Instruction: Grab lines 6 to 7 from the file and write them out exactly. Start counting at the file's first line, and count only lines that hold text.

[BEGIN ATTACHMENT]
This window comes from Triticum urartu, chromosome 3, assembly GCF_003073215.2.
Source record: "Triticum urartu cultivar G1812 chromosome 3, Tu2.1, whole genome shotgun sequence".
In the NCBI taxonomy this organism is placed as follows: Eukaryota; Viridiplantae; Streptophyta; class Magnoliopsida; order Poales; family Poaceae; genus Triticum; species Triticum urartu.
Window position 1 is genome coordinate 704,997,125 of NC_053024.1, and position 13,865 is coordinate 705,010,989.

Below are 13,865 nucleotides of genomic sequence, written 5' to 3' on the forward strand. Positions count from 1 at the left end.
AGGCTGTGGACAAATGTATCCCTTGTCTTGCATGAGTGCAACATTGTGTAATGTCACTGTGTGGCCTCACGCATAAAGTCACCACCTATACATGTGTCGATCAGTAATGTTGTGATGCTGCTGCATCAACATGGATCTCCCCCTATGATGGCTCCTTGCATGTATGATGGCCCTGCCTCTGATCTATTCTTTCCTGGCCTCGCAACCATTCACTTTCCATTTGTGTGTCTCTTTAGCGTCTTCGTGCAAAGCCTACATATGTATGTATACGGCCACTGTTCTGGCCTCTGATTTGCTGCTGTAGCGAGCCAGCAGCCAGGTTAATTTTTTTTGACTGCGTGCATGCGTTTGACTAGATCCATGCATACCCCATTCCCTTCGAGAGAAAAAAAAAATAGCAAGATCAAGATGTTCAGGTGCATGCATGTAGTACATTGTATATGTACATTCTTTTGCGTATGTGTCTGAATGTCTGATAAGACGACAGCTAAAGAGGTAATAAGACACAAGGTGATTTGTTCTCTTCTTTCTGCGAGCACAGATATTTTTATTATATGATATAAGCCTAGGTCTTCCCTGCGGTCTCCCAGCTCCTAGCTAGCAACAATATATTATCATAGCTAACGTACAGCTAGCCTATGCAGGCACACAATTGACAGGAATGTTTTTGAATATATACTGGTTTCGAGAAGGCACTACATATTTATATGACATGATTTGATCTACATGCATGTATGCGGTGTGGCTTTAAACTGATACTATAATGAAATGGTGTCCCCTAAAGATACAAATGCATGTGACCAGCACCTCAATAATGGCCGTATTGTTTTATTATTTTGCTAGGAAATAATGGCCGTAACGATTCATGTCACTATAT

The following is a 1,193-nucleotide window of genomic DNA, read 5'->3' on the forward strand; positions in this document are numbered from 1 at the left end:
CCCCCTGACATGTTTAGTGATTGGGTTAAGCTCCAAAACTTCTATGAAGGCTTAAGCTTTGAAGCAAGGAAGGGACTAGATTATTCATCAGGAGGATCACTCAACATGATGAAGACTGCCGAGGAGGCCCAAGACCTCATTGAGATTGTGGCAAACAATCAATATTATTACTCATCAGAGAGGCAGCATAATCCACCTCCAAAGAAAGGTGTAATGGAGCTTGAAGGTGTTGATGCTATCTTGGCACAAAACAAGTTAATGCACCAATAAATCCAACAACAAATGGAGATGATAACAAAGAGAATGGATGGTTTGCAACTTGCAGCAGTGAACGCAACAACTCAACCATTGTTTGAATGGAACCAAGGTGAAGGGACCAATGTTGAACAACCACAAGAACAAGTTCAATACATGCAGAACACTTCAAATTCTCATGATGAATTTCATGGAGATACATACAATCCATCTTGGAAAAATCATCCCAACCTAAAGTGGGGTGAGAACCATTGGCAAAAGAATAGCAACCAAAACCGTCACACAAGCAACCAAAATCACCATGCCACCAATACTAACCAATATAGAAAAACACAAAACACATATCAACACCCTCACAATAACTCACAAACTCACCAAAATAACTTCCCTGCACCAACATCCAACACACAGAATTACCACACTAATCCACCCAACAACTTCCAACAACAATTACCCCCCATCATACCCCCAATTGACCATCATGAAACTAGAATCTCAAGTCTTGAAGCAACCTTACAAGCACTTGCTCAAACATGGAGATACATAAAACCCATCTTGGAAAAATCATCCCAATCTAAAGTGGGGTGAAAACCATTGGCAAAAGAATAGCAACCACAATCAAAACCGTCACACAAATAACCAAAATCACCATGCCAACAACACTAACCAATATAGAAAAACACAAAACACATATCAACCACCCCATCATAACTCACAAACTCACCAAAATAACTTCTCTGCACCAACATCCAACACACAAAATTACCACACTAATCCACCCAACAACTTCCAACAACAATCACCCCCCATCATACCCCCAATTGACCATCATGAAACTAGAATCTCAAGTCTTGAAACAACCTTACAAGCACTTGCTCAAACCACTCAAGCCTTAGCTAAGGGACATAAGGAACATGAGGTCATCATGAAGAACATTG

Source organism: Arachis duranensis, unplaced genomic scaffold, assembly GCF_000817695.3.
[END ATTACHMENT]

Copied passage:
AGGCTGTGGACAAATGTATCCCTTGTCTTGCATGAGTGCAACATTGTGTAATGTCACTGTGTGGCCTCACGCATAAAGTCACCACCTATACATGTGTCGATCAGTAATGTTGTGATGCTGCTGCATCAACATGGATCTCCCCCTATGATGGCTCCTTGCATGTATGATGGCCCTGCCTCTGATCTATTCTTTCCTGGCCTCGCAACCATTCACTTTCCATTTGTGTGTCTCTTTAGCGTCTTCGTGCAAAGCCTACATATGTATGTATACGGCCACTGTTCTGGCCTCTGATTTGCTGCTGTAGCGAGCCAGCAGCCAGGTTAATTTTTTTTGACTGCGTGCATGCGTTTGACTAGATCCATGCATACCCCATTCCCTTCGAGAGAAAAAAAAAATAGCAAGATCAAGATGTTCAGGTGCATGCATGTAGTACATTGTATATGTACATTCTTTTGCGTATGTGTCTGAATGTCTGATAAGACGACAGCTAAAGAGGTAATAAGACACAAGGTGATTTGTTCTCTTCTTTCTGCGAGCACAGATATTTTTATTATATGATATAAGCCTAGGTCTTCCCTGCGGTCTCCCAGCTCCTAGCTAGCAACAATATATTATCATAGCTAACGTACAGCTAGCCTATGCAGGCACACAATTGACAGGAATGTTTTTGAATATATACTGGTTTCGAGAAGGCACTACATATTTATATGACATGATTTGATCTACATGCATGTATGCGGTGTGGCTTTAAACTGATACTATAATGAAATGGTGTCCCCTAAAGATACAAATGCATGTGACCAGCACCTCAATAATGGCCGTATTGTTTTATTATTTTGCTAGGAAATAATGGCCGTAACGATTCATGTCACTATAT

The following is a 1,193-nucleotide window of genomic DNA, read 5'->3' on the forward strand; positions in this document are numbered from 1 at the left end: